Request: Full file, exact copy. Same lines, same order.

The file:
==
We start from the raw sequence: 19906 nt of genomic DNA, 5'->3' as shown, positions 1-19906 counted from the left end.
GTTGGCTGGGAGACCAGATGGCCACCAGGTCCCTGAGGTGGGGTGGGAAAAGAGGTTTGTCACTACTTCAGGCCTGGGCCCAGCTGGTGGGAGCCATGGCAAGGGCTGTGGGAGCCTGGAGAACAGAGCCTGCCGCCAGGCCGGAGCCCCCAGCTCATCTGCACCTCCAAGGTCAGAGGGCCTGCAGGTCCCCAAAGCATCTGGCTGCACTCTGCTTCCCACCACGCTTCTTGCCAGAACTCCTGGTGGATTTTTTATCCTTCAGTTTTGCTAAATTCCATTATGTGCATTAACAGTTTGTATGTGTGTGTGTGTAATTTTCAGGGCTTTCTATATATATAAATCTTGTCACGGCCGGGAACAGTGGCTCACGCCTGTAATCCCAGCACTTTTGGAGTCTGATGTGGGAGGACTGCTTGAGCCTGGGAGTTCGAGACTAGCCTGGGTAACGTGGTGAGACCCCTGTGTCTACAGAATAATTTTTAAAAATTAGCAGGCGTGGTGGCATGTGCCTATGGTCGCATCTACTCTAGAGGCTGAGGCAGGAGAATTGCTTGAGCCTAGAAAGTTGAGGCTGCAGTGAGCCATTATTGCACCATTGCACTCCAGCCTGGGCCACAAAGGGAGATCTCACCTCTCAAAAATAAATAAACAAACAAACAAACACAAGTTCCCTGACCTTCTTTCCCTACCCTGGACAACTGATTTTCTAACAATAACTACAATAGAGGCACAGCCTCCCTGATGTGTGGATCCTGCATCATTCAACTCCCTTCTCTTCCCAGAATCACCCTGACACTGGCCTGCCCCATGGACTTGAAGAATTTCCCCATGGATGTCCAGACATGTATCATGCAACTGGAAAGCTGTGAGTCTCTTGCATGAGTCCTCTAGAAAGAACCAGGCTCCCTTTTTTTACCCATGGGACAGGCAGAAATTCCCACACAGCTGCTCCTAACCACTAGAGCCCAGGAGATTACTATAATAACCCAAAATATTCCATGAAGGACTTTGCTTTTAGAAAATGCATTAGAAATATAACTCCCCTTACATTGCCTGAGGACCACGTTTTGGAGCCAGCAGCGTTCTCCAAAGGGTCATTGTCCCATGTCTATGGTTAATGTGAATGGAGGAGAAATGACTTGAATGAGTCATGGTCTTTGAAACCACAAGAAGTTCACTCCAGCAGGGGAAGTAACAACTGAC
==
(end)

We start from the raw sequence: 19906 nt of genomic DNA, 5'->3' as shown, positions 1-19906 counted from the left end.
GTTGGCTGGGAGACCAGATGGCCACCAGGTCCCTGAGGTGGGGTGGGAAAAGAGGTTTGTCACTACTTCAGGCCTGGGCCCAGCTGGTGGGAGCCATGGCAAGGGCTGTGGGAGCCTGGAGAACAGAGCCTGCCGCCAGGCCGGAGCCCCCAGCTCATCTGCACCTCCAAGGTCAGAGGGCCTGCAGGTCCCCAAAGCATCTGGCTGCACTCTGCTTCCCACCACGCTTCTTGCCAGAACTCCTGGTGGATTTTTTATCCTTCAGTTTTGCTAAATTCCATTATGTGCATTAACAGTTTGTATGTGTGTGTGTGTAATTTTCAGGGCTTTCTATATATATAAATCTTGTCACGGCCGGGAACAGTGGCTCACGCCTGTAATCCCAGCACTTTTGGAGTCTGATGTGGGAGGACTGCTTGAGCCTGGGAGTTCGAGACTAGCCTGGGTAACGTGGTGAGACCCCTGTGTCTACAGAATAATTTTTAAAAATTAGCAGGCGTGGTGGCATGTGCCTATGGTCGCATCTACTCTAGAGGCTGAGGCAGGAGAATTGCTTGAGCCTAGAAAGTTGAGGCTGCAGTGAGCCATTATTGCACCATTGCACTCCAGCCTGGGCCACAAAGGGAGATCTCACCTCTCAAAAATAAATAAACAAACAAACAAACACAAGTTCCCTGACCTTCTTTCCCTACCCTGGACAACTGATTTTCTAACAATAACTACAATAGAGGCACAGCCTCCCTGATGTGTGGATCCTGCATCATTCAACTCCCTTCTCTTCCCAGAATCACCCTGACACTGGCCTGCCCCATGGACTTGAAGAATTTCCCCATGGATGTCCAGACATGTATCATGCAACTGGAAAGCTGTGAGTCTCTTGCATGAGTCCTCTAGAAAGAACCAGGCTCCCTTTTTTTACCCATGGGACAGGCAGAAATTCCCACACAGCTGCTCCTAACCACTAGAGCCCAGGAGATTACTATAATAACCCAAAATATTCCATGAAGGACTTTGCTTTTAGAAAATGCATTAGAAATATAACTCCCCTTACATTGCCTGAGGACCACGTTTTGGAGCCAGCAGCGTTCTCCAAAGGGTCATTGTCCCATGTCTATGGTTAATGTGAATGGAGGAGAAATGACTTGAATGAGTCATGGTCTTTGAAACCACAAGAAGTTCACTCCAGCAGGGGAAGTAACAACTGAC